What a great refreshing weekend I have had. My husband Bill and I took a 4 hour trip from our home in American Fork to St. George, Utah. The weather was beautiful. It was a perfect trip going and coming back. We got a late start leaving since my husband had court on a traffic violation. (It was reduced which was good.) We didn't start for St. George until 3:30 pm Friday.
Upon arrival in St. George we checked into our hotel. We stayed at the Americas Best Value Inn on Bluff St. It was the perfect location for us. Not far from the Dixie Convention Center and near enough for my husband to attend a Model Airplane Competition. This was the first time we've gone on vacation and both of us had two separate things to do. I do recommend the hotel, the price was good. I got the room for $51.00 a night plus tax through Expedia. Rooms were clean, no bed bugs we checked, modern furnishing, nice white towels and sheets. Plus you have a microwave and refrigerator in the room. They offer a nice breakfast, but we ate oatmeal in our room. Yup, we are staying there again next year.
There was time after checking into the hotel for me to run over to the Dixie Convention Center. I wanted to check out the vendors since the hall didn't close until 9:00 pm. My hubby didn't want to come and didn't want to go out in the dark. Sounds weird there's nothing scary in St. George. Instead I spent the evening watching Ghost Adventures. I guess I was just in one of those moods. I didn't get over the St. George Family History Expo until Saturday morning.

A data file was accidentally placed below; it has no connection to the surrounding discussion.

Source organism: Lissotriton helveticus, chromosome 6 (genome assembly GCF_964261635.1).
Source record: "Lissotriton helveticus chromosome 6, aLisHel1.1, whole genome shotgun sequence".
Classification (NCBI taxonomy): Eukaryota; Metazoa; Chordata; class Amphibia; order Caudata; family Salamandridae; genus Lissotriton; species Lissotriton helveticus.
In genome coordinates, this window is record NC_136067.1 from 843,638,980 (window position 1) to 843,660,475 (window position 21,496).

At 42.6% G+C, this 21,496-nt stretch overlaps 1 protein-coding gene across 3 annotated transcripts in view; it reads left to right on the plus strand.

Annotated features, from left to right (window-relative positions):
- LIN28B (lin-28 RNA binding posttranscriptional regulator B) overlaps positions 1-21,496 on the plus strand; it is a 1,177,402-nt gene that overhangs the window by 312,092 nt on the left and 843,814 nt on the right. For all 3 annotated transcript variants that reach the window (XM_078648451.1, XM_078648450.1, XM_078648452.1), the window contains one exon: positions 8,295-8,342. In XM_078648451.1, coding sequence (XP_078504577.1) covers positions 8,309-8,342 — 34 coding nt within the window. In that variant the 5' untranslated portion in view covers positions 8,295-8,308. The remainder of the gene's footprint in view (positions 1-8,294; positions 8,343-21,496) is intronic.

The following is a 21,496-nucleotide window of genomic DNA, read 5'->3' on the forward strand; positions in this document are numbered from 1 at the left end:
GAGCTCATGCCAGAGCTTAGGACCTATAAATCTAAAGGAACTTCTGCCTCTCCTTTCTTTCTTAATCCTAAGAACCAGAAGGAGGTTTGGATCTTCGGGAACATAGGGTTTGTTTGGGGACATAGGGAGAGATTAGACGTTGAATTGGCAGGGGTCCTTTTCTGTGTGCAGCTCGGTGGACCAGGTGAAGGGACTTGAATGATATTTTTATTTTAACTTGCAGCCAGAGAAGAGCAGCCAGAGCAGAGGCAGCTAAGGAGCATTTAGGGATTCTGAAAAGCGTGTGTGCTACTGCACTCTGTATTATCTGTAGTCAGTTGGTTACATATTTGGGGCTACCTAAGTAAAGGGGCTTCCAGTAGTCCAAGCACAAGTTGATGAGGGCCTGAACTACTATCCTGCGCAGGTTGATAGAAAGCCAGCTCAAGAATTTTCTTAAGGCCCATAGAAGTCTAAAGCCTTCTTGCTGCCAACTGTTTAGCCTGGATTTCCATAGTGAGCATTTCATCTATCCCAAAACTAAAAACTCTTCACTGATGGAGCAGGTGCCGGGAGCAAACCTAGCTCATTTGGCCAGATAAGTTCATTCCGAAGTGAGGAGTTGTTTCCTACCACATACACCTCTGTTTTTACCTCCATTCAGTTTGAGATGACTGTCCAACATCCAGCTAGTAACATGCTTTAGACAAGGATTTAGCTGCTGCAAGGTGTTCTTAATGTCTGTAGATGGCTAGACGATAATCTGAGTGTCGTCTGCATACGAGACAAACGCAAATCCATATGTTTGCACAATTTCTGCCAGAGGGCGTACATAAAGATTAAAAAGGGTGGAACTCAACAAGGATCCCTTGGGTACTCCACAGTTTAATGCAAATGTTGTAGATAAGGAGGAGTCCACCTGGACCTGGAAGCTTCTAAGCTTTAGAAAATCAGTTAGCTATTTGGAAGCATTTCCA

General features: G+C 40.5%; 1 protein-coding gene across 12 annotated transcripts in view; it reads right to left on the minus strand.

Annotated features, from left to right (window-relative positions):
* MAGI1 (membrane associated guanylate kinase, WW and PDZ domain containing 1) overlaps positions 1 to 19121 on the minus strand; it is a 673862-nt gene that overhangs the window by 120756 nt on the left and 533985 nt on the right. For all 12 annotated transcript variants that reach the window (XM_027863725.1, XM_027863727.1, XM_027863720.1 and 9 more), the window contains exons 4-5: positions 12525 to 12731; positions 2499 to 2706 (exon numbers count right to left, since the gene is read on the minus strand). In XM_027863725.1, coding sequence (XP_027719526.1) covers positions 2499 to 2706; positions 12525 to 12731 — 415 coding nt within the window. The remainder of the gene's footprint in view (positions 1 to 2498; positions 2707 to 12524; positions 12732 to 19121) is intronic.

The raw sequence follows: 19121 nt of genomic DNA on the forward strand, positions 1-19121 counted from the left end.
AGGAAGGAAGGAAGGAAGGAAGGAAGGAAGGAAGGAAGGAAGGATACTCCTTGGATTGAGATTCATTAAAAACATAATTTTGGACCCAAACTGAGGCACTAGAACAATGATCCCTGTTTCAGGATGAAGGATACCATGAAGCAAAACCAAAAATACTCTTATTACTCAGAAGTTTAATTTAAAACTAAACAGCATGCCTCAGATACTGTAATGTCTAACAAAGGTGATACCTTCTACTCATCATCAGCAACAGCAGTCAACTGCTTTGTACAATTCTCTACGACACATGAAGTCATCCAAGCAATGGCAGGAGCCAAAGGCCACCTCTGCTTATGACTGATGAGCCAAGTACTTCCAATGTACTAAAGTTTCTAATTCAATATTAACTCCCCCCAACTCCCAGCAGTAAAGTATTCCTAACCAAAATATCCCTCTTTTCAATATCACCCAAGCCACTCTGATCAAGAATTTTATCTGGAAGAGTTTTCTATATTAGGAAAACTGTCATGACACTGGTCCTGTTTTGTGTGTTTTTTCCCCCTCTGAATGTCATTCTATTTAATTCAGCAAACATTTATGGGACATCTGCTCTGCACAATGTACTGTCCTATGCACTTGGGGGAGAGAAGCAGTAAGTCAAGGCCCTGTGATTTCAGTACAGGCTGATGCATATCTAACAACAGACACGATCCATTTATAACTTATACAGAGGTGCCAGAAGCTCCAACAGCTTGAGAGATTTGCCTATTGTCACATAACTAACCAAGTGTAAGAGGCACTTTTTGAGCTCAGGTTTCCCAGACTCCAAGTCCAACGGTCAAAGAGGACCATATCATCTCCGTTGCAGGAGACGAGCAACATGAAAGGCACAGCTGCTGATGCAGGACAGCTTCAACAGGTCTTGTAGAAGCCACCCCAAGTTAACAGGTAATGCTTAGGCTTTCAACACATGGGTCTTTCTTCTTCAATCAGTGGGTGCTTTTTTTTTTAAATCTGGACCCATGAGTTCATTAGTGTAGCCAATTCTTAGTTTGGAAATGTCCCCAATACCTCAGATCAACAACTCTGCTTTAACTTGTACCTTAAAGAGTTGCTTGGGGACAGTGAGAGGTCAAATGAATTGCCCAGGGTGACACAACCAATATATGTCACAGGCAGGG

The Dixie Convention Center is one of my favorite places for a conference. Everything is on one level and the walk to classes is easy on you. One of the smartest things Holly Hansen has done with the FHExpos is build in break time to give attendees a chance to get into the vendors hall. I didn't have to skip any classes to check them all out.
The vendors hall was busy and not overly crowded. I didn't have any trouble getting one on one time with the various vendors. I noticed several non-genealogy type vendors there, emergency preparedness, essential oils, health and nutrition. Since I only go to genealogy conferences it was convenient to get a chance to speak with them. I got a sample of peppermint from doTERRA that calms you. From Wind Sonnets I got a sample grapefruit inhaler, that gives you energy and decreases appetite. I think it really worked I missed lunch because I was talking to vendors and didn't feel hungry.
Of course, many of our standard genealogy vendors were there - Ancestral Quest, Legacy Family Tree, Easy Family History, Life Story Productions, MyHeritage, RootsMagic, Utah Genealogical Association, etc.
I heard the Friday keynote address by Susan Easton Black was fabulous. I wouldn't have expected anything less from Susan. I was really sad to have missed it because of all the great reviews I heard.
I attended four great classes.
1. What Do I Do Now?: Tools for Effective Family Tree Analysis by Ruth Ellen Maness
This was the first time I had attended a class by Ruth Ellen Maness. I had heard great reviews of her as a teacher but now I know that's true. She knows her subject. I learned something I had wondered about for years, but never thought to ask anyone. Ruth told how she will underline information that is true or proven correct, that might appear questionable. I have seen this underlining in text before but never knew that is what it was implying to me. Now I know!
2. The Genealogy of Temple Record Keeping by Ruth Ellen Maness